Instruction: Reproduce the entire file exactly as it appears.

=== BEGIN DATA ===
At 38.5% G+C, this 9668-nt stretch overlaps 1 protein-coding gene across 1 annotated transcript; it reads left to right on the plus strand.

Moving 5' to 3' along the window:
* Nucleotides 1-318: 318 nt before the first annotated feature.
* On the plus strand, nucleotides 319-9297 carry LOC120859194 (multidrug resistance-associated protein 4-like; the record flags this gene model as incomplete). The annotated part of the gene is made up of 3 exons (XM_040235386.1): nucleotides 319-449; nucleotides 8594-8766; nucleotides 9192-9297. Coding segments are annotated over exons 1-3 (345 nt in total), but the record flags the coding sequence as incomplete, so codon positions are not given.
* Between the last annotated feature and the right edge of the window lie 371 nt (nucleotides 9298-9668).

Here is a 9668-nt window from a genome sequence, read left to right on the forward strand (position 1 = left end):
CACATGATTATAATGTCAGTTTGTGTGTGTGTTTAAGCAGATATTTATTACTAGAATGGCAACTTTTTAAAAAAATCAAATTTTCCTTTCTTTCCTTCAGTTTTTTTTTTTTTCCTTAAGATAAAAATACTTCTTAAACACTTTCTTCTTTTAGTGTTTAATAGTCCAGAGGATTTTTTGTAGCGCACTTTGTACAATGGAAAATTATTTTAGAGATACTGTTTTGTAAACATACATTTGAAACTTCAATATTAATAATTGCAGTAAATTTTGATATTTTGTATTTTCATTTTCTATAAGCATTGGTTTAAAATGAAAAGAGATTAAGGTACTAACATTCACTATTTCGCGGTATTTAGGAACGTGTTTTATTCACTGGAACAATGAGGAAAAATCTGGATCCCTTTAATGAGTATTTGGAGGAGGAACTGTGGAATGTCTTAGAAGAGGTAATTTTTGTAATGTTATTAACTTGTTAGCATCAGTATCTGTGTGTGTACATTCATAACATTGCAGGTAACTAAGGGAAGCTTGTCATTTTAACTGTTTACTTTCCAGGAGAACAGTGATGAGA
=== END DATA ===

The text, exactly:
At 38.5% G+C, this 9668-nt stretch overlaps 1 protein-coding gene across 1 annotated transcript; it reads left to right on the plus strand.

Moving 5' to 3' along the window:
* Nucleotides 1-318: 318 nt before the first annotated feature.
* On the plus strand, nucleotides 319-9297 carry LOC120859194 (multidrug resistance-associated protein 4-like; the record flags this gene model as incomplete). The annotated part of the gene is made up of 3 exons (XM_040235386.1): nucleotides 319-449; nucleotides 8594-8766; nucleotides 9192-9297. Coding segments are annotated over exons 1-3 (345 nt in total), but the record flags the coding sequence as incomplete, so codon positions are not given.
* Between the last annotated feature and the right edge of the window lie 371 nt (nucleotides 9298-9668).

Here is a 9668-nt window from a genome sequence, read left to right on the forward strand (position 1 = left end):
CACATGATTATAATGTCAGTTTGTGTGTGTGTTTAAGCAGATATTTATTACTAGAATGGCAACTTTTTAAAAAAATCAAATTTTCCTTTCTTTCCTTCAGTTTTTTTTTTTTTCCTTAAGATAAAAATACTTCTTAAACACTTTCTTCTTTTAGTGTTTAATAGTCCAGAGGATTTTTTGTAGCGCACTTTGTACAATGGAAAATTATTTTAGAGATACTGTTTTGTAAACATACATTTGAAACTTCAATATTAATAATTGCAGTAAATTTTGATATTTTGTATTTTCATTTTCTATAAGCATTGGTTTAAAATGAAAAGAGATTAAGGTACTAACATTCACTATTTCGCGGTATTTAGGAACGTGTTTTATTCACTGGAACAATGAGGAAAAATCTGGATCCCTTTAATGAGTATTTGGAGGAGGAACTGTGGAATGTCTTAGAAGAGGTAATTTTTGTAATGTTATTAACTTGTTAGCATCAGTATCTGTGTGTGTACATTCATAACATTGCAGGTAACTAAGGGAAGCTTGTCATTTTAACTGTTTACTTTCCAGGAGAACAGTGATGAGA